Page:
October 26 2006 - NEW LIFE-SAVING CARDIAC PROTOCOL NOW IN USE AT TRINITY MOTHER FRANCES

For Immediate Release

October 26, 2006

Contact:
John Moore
Media Relations
(903) 531-4542

MOTHER FRANCES HOSPITAL LAUNCHES LIFE-SAVING HEART ATTACK PROTOCOL

Code STEMI Has Reduced Time From Transport To Treatment From 137 Minutes to Less than 90 Minutes

TYLER, TX - The time between emergency transport of an acute heart attack patient and a life-saving heart catheterization is critical. To best utilize the vital minutes during transport, the Cardiac Team at the Trinity Mother Frances Heart Institute and the physicians and staff at Mother Frances Hospital's Emergency Care Center are now using Code STEMI (ST-segment Elevation Myocardial Infarction), a system that since being implemented at Mother Frances Hospital in February 2006, has reduced the time between transport and treatment of acute heart attack victims from greater than 135 minutes to less than 90 minutes.

STEMI refers to the method for using an EKG device to diagnose an acute heart attack.

The Code STEMI initiative includes a collaborative effort among outlying hospitals, multiple EMS companies, Flight for Life and Mother Frances Hospital. Once a person is identified as a Code STEMI patient, he or she is transported to Mother Frances Hospital-Tyler via any emergency transport service for life-saving treatment in the cardiac catheterization labs.

Since 2002, acute heart attack patients transported by Trinity Mother Frances' Champion EMS ambulances to Mother Frances Hospital-Tyler have benefited from the Lifepak-12รข, a 12-lead device that can transmit cardiac information from the ambulance to the Hospital's Emergency Care Center. Emergency care physicians read the EKG while a patient is in transport.

"Champion EMS first installed this system four years ago," said Laura Owen, senior vice president of operations, Trinity Mother Frances Health System. "However, after several benchmark studies revealed precious time was lost in the emergency room, the decision was made to take acute heart attack patients directly to the cath lab, bypassing the Emergency Care Center. With the technology in place to have the EKG transmitted from ground or air (including Flight for Life), we are able to have the heart staff ready and waiting in the cath lab."

Utilizing Code STEMI, an Emergency Care Center physician receives an EKG via mobile transmission, interprets the information and, if necessary, quickly mobilizes the appropriate members of the Trinity Mother Frances Cardiac Team.

"The clock begins ticking the minute a patient presents in a regional emergency center. Once the ECC physician has identified a patient experiencing an acute myocardial infarction (heart attack) they can immediately activate the Code STEMI process so the patient can be transferred to Tyler for a heart cath to determine whether they need a stent, angioplasty or other procedure," said Roderick B. Meese, MD, medical director of cardiac services for Trinity Mother Frances Health System and cardiologist with Tyler Cardiovascular Consultants. "Code STEMI has drastically reduced wait times for patients needing an emergency heart catheterization to open up a blocked cardiac artery. At this time, we're the only facility in the east Texas area using the Code STEMI approach to acute heart attack care."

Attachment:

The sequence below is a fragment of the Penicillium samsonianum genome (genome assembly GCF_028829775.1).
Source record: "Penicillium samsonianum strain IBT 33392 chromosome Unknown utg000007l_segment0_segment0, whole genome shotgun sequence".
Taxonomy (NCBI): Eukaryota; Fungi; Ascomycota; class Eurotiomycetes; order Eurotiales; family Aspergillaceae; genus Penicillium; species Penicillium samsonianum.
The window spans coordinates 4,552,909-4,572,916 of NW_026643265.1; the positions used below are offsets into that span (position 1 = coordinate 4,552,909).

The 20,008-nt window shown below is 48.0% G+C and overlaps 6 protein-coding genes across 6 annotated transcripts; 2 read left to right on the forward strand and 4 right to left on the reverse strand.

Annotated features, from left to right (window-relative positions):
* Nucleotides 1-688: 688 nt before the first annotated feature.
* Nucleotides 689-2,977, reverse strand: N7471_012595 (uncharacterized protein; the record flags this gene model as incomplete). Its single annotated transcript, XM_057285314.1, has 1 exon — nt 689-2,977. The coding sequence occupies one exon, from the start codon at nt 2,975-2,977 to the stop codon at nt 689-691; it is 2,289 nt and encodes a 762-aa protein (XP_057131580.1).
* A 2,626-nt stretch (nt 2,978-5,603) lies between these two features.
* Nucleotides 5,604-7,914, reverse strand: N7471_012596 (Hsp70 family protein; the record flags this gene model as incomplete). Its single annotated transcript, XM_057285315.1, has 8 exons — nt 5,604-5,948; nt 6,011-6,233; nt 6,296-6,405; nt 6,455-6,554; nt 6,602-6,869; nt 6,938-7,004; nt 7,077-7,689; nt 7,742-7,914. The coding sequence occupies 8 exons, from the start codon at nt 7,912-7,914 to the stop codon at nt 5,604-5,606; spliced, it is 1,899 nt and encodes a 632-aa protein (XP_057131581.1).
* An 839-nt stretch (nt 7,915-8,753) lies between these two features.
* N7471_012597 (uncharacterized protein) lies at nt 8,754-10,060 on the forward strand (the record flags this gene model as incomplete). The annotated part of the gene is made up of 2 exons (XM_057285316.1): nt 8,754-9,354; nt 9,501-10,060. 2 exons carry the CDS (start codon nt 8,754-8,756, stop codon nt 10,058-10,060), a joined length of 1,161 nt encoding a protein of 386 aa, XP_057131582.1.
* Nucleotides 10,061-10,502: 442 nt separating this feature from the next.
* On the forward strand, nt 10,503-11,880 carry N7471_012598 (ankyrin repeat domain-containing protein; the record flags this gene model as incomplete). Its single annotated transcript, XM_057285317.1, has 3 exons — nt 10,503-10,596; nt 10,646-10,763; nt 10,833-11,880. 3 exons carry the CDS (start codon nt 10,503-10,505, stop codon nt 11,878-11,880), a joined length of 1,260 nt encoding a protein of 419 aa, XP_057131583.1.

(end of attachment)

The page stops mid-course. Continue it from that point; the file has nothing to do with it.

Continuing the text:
"Code STEMI better prepares and organizes our Emergency Care Center physicians and clinicians to assist cardiac patients," said Earnest Stroupe, MD, medical director, emergency care medicine, Trinity Mother Frances Health System. "The Trinity Mother Frances Emergency Care Center in Tyler sees one of the largest volumes of cardiac patients in the region. Code STEMI will help thousands of patients have better clinical outcomes."

Mother Frances Hospital-Tyler performed the first heart bypass procedure in east Texas in 1983 and offers some of the most advanced cardiac technology in the world, including minimally-invasive heart surgery using the da Vinci Robotic System. The Trinity Mother Frances Heart Institute was the first to offer the magnetic precision of the Stereotaxis cardiac catheterization suite. The Center For Advanced Surgery and Technology opened the Trinity Mother Frances Surgical Training Center in January 2006 to offer physicians from around the world the opportunity to learn how to use this technology.

For more information on services available through Trinity Mother Frances Health System, visit www.tmfhs.org.

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